The drawing is a partial schematic and in partial simplified block diagram of an oil-water monitor constructed in accordance with the present invention.

DESCRIPTION OF THE INVENTION

The present state of the art using a capacitance probe to determine the basic sediment and water (BS&W) content of crude oils requires that the fluid in the stream does not contain free water, or if it does that the free water be bypassed past the capacitance probe. This requirement imposes undesirable and expensive constraints upon such an installation.

For the purpose of the present invention, the flowing fluid from an oil well is referred to as the "production stream."

Generally speaking, there are three conditions that production streams may be in. One condition is the water-in-oil condition, that is where the water is trapped in the oil requiring the use of special monitors to determine the water content. However, there is no known monitor for a second condition, the oil-in-water condition, that is where the percentage of water is so great that the oil readily separates from the water and the separated oil does not contain water in any substantial amounts. There is a third condition which is really a combination of the first two conditions, namely there is separated water, however the separated oil may contain substantial amounts of trapped water. There are no clearly defined physical boundaries between the three conditions. The production stream changes from the water-in-oil condition through the oil-in-water condition as the percentage of water increases. The operator may not know the condition of the production stream or the condition of the production stream may change during production. The present invention not only monitors the oil-in-water condition but also is applicable to the water-in-oil condition and to the third condition.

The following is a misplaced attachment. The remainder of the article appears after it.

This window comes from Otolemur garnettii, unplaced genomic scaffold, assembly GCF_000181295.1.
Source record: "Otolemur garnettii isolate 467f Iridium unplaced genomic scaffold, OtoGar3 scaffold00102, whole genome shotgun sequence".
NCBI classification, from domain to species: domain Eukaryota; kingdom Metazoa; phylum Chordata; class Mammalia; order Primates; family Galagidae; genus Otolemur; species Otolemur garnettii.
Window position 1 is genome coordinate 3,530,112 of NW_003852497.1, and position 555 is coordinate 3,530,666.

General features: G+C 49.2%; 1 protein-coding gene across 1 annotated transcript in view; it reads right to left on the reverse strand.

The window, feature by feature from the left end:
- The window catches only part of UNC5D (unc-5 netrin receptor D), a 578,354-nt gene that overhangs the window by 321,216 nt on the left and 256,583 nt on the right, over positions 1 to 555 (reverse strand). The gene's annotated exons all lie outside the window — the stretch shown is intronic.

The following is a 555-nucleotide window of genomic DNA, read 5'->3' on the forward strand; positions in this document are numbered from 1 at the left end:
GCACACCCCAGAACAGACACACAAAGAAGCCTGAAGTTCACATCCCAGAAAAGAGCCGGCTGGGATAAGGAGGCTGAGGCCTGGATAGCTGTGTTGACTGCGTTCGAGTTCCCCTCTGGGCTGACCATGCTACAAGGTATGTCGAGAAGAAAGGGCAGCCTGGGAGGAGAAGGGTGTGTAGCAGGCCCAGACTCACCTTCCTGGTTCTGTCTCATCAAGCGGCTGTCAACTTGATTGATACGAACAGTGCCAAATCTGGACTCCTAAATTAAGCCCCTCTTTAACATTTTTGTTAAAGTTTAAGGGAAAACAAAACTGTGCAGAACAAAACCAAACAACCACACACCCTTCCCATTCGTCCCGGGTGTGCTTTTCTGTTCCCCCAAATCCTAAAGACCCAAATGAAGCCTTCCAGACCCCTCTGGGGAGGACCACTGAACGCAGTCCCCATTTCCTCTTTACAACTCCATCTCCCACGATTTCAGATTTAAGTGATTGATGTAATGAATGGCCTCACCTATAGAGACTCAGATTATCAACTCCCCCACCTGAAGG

The present invention avoids the problem of free water by utilizing a test cell 1, made of electrically conductive material, passing a production stream. Cell 1 has an electrical conductor 3, which may be a wire or even a small diameter pipe, arranged along its longitudinal axle and which is supported by insulator supports 5. Conductor 3 is connected at both ends to coaxial type connectors 8. Thus, cell 1 and conductor 3 form in effect an electrical coaxial transmission line of a predetermined length. The dielectric material for that portion forming the coaxial line is the production stream flowing through cell 1.

A signal source 10 may provide either a continuous wave electrical signal having a frequency within a preferable range of 100 kilohertz to 500 megahertz or may be an electrical pulse having a duration of 1 nanosecond or greater. The signal, after being transmitted through test cell 1, is provided to monitor means 14 by way of a coaxial line 16. It is not necessary to know the details of monitor means 14 to understand the present invention except to say that within monitor means 14 there are provisions for providing reference voltages corresponding to the signal provided by signal source 10 after transmission through various mixes of production streams. Monitor means 14 then compares the signal during a test with the references and provides an indication of the percentage of water in the production stream.

In another embodiment of the present invention, signal source 10 and monitor means 14 may be omitted and an impedance analyzer, which may be of the type manufactured by Hewlett Packard, Model 4191A RF Impedance Analyzer, used. It is only necessary to connect one of the connectors 8 to the impedance analyzer. It can be appreciated that as the dielectric of coaxial test cell 1 changes, its impedance characteristic changes accordingly, thus allowing the impedance to be measured by the analyzer which may then be correlated with the water content of the production stream.